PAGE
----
The OCD tendencies that I only half-joke about possessing manifest in the oddest ways. Sometimes it’s the way I arrange my groceries on the conveyor belt for check out. Other times, it’s school planning. I’m not sure if the best title for this post is how to plan a high school reading list or how a person with OCD tendencies plans a high school reading list.
My poor family has learned not to attempt to help me put groceries on the conveyor – or, at least, to just pass the items to me and let me put them where I want them. All the frozen stuff has to go first, followed by meat, followed by dairy. Then, produce, followed by canned goods, and so on. It makes sense because all the cold foods need to go in the cooler bags together so they stay cold.
In the same way, I like for my reading list to make sense by grouping similar things together. Doing so makes school more efficient – as efficient as having all the canned goods in the same bag when it’s time to put groceries away.
Study American lit with American history
I love learning history through literature, so it just makes sense to study American lit alongside American history. As we work our way though our country’s history, we’ll read classics such as:
The Deerslayer by James Fenimore Cooper
The Red Badge of Courage by Stephen Crane
Uncle Tom’s Cabin by Harriet Beecher Stowe
The Chosen by Chaim Potok
The Adventures of Tom Sawyer by Mark Twain
We’ve got two years before we hit American history, so the list is a work in progress. And, just for the record, I was not required – therefore, I did not – read a single one of those books when I was in high school. I plan to rectify that by reading them alongside my kids.
Study world lit with world history
In the same way, we’ll be studying world literature along with world history. I’m not sure I’m going to be able to convince Josh to read any of the Bronte sisters’ works, but his list will include the following:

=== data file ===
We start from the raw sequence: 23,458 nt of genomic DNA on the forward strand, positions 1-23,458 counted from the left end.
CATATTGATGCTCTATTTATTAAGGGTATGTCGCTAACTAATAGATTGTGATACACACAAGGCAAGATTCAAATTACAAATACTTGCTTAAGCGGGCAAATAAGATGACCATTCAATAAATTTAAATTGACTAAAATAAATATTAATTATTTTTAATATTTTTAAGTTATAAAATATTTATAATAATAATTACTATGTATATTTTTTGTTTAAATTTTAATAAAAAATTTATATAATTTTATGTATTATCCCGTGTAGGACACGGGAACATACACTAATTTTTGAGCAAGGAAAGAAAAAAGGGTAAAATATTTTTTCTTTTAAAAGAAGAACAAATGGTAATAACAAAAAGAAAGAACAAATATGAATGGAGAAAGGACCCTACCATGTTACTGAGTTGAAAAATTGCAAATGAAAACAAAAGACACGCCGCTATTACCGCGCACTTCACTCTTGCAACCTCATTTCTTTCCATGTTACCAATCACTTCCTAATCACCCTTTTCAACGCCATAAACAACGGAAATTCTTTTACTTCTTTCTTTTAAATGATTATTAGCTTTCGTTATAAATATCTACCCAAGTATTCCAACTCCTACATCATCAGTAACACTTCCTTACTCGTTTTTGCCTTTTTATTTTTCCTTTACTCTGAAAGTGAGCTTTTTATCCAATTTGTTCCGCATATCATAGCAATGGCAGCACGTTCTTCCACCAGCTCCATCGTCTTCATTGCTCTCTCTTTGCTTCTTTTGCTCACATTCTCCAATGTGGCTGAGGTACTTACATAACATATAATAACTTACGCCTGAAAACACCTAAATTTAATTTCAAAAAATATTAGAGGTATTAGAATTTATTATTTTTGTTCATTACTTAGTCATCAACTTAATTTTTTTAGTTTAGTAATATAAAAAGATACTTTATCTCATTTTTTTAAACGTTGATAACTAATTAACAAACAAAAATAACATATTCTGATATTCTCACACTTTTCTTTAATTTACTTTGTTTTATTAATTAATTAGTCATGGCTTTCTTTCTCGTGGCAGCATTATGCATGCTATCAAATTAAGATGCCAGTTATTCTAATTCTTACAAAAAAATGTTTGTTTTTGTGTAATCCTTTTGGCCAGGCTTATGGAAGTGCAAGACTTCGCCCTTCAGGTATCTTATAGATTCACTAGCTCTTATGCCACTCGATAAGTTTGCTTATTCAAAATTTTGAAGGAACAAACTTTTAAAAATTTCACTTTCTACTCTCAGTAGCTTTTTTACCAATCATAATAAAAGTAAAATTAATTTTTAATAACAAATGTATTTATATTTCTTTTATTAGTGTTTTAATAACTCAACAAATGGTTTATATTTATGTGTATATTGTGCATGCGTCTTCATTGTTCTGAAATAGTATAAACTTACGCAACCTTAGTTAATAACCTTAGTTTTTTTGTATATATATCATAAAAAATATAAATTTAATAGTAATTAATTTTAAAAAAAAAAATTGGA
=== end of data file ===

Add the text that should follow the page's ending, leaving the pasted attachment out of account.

Mythology by Edith Hamilton. I am fascinated by Greek mythology and this is one of the few books I clearly remember from my own high school experience.
The Diary of a Young Girl by Anne Frank.
Lord of the Flies by William Golding
The Screwtape Letters by C.S. Lewis
Catch-22 by Joseph Heller
Animal Farm by George Orwell
The Strange Case of Dr. Jekyll and Mr. Hyde by Robert Lewis Stephenson
This, too, is an incomplete list. As much as possible, I’m planning to approach history and literature with the structure that I learned to love so much when we used Trail Guide to Learning. We’ll spend six weeks on a topic or period in history, World War II, for example. During that six weeks, we’ll read at least one related literature selection and one biography.
Pair modern lit with movies
Finally, I like Lee Binz’s advice not to focus solely on the classics. Throughout the kids’ high school years, I’ll pair modern literature with its movie adaptation mostly because it’s going to be fun, but also because these books can provide the start of some amazing rabbit trails. This semester, Josh has been reading The Maze Runner and we saw the movie when it came out. Megan read and watched The Fault in Our Stars.
Before we saw The Giver, I read the book with the intention of assigning it to the kids. I didn’t like it, though, and the kids weren’t any more impressed with the ending of the movie than I was the ending of the book, so I didn’t ask them to read it.
I’m keeping a running list of movie/book combo possibilities such as:
The Harry Potter series
The Lord of the Rings series
The Twilight series, which, incidentally got Brianna interested in Shakespeare. If we do this one, I also want to have the kids read Bram Stoker’s Dracula. There is also a series of Twilight-themed vocabulary books by Brian Leaf that she really enjoyed,
The Enders Game
The Book Thief
Life of Pi
The Secret Life of Bees
Where the Red Fern Grows
There are endless choices when it comes to books made into movies. Just of out of curiosity, I’d like to conduct an informal poll. I prefer to read the book first because it usually helps the movie make more sense. Brianna likes to watch the movie first because it drives her crazy when the movie deviates from the book, as it always does.
What about you? Do you prefer to read the book or watch the movie first?
There are a number of ways to plan high school lit courses. However, pairing literature with history and using popular books as a jumping off point for further study makes sense to me. It worked well the first time around with Brianna, so I’m refining the process for Josh and Megan’s high school years.
How do you like to plan reading lists for high school?
This post is linked to Finishing Strong: Homeschooling the Middle and High School Years.